By Gary Walker

The Jan. 11 eruption at an abandoned oil well along Via Marina has heightened concerns about underground oil and gas fields

Protect Playa Now, a grassroots community group advocating the closure of SoCal Gas Co.’s natural gas storage facility adjacent to the Ballona Wetlands, is hosting a “Marina del Rey Gas Blowout Community Forum” from 2 to 4:30 p.m. Sunday (July 21) at Chabad of Marina del Rey, 2929 Washington Blvd. (RSVP at protectplayanow.org.)

Flyers describe the event as an interactive discussion of lingering public safety questions related to the Jan. 11 blowout of a long-abandoned oil well on Via Marina, public agencies’ initial failure to notify the public of the blowout, and longstanding concerns about the safety of the Playa del Rey gas storage field.

Local activists have voiced concerns that the gas field and blowout may be related, but scientists and public officials have not identified any
concrete causal relationship, and the abandoned oil well — one of hundreds in the area — is not under the purview of SoCal Gas.

But with public memory of the disastrous 2015 Aliso Canyon gas leak in Porter Ranch still strong, calls to shut down the Playa del Rey gas field continue to pick up steam. L.A. City Councilman Mike Bonin has publicly supported the idea, and now state Sen. Ben Allen (D- Santa Monica) has asked the state Department of Conservation to assess its future viability.

SoCal Gas spokeswoman Christine Detz warned that restrictions on natural gas storage could mean higher prices for consumers, saying the Playa del Rey facility and others like it “are critical to the reliability of Southern California’s natural gas and electricity systems.”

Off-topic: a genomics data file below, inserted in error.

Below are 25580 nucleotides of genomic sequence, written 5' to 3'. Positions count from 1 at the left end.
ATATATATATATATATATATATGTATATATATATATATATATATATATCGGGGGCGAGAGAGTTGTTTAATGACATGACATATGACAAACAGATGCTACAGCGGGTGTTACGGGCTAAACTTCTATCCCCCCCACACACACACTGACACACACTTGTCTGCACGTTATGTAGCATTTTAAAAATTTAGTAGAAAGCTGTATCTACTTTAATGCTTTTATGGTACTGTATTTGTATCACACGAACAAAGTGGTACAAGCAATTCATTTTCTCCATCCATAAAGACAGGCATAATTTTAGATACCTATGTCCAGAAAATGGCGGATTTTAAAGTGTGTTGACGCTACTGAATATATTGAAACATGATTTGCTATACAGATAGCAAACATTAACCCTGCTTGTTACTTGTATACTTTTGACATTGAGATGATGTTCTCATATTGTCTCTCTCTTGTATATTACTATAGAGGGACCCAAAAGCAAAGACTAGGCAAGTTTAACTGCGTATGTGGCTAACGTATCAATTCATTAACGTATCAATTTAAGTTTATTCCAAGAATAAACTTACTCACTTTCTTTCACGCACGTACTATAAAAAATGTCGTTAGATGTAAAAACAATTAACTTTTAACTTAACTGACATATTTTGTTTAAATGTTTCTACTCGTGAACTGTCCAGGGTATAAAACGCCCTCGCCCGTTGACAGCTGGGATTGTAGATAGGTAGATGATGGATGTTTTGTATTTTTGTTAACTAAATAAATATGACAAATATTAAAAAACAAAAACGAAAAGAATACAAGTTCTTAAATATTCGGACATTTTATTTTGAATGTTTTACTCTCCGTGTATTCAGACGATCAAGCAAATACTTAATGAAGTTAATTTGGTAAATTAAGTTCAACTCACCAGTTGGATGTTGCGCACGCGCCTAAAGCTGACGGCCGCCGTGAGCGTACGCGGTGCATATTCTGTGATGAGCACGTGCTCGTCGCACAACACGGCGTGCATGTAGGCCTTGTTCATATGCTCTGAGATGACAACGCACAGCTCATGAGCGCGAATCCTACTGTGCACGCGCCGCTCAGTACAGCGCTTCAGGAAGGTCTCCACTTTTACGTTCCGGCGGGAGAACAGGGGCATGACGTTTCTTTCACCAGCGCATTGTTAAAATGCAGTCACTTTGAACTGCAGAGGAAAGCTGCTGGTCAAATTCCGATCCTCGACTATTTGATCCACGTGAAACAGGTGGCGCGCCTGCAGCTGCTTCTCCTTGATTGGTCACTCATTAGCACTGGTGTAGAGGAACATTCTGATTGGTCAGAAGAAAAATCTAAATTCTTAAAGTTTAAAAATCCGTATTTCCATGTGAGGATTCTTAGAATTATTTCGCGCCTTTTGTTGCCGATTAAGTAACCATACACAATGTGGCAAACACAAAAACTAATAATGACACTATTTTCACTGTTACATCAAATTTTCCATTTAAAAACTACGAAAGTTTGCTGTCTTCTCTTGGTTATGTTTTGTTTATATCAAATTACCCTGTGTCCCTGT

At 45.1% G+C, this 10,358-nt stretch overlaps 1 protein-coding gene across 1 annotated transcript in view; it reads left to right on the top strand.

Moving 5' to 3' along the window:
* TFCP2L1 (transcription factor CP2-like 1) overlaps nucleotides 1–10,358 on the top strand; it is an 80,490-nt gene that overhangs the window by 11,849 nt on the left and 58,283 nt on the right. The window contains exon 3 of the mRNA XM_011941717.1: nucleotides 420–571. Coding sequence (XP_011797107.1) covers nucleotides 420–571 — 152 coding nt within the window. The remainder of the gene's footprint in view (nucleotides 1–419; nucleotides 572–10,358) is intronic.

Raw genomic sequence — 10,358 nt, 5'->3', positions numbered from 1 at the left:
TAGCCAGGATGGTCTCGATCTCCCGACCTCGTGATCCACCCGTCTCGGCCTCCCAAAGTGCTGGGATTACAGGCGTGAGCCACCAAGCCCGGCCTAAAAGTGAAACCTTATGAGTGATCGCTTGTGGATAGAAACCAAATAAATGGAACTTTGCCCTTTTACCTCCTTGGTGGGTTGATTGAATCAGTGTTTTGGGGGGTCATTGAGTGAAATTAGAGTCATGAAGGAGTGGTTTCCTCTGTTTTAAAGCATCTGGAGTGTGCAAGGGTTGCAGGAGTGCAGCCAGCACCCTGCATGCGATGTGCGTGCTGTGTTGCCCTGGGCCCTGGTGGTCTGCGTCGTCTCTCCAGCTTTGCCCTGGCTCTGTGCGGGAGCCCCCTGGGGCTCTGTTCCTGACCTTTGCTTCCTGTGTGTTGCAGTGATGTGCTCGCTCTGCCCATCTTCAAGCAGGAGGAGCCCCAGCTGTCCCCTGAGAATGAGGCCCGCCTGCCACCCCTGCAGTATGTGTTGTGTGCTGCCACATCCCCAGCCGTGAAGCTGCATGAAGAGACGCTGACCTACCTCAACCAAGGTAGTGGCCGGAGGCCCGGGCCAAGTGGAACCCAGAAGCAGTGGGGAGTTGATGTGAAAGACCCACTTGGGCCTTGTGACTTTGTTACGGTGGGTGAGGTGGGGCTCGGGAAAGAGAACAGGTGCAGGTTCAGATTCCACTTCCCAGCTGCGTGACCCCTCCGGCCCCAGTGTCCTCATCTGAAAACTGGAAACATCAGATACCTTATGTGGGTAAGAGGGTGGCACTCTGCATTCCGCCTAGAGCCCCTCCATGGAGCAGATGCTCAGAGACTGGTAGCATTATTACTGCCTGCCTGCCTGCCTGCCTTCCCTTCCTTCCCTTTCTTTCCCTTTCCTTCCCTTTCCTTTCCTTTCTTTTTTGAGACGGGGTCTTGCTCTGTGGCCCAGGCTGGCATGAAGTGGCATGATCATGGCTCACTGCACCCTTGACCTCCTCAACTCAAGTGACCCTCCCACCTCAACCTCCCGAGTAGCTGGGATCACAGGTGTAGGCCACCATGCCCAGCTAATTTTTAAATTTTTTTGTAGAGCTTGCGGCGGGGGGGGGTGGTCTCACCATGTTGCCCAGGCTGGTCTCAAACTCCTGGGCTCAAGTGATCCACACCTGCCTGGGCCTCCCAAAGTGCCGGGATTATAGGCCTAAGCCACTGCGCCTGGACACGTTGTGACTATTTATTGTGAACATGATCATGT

Allen requested the study following a report on underground gas storage safety risks by the California Council on Science and Technology, which found that the Playa del Rey gas storage field accommodates only about 1% of the state’s total natural gas storage but “is close to a densely populated area, and the risk of loss-containment at Playa del Rey is higher than at most other natural gas storage facilities.”

“I care about our region’s energy system and energy reliability. But given the findings of the CCST report, it seems prudent for us to look further into whether a reasonable cost-benefit balance has been struck given the relatively low amount of gas storage in play and the risks associated with the facility,” Allen wrote in a July 2 letter to California Oil and Gas Supervisor Kenneth Harris.

Gov. Gavin Newsom fired Harris on Friday after Consumer Watchdog and the FracTracker Alliance reported a drastic rise in hydraulic fracturing permits amid widespread conflicts of interest among regulators.

gary@argonautnews.com

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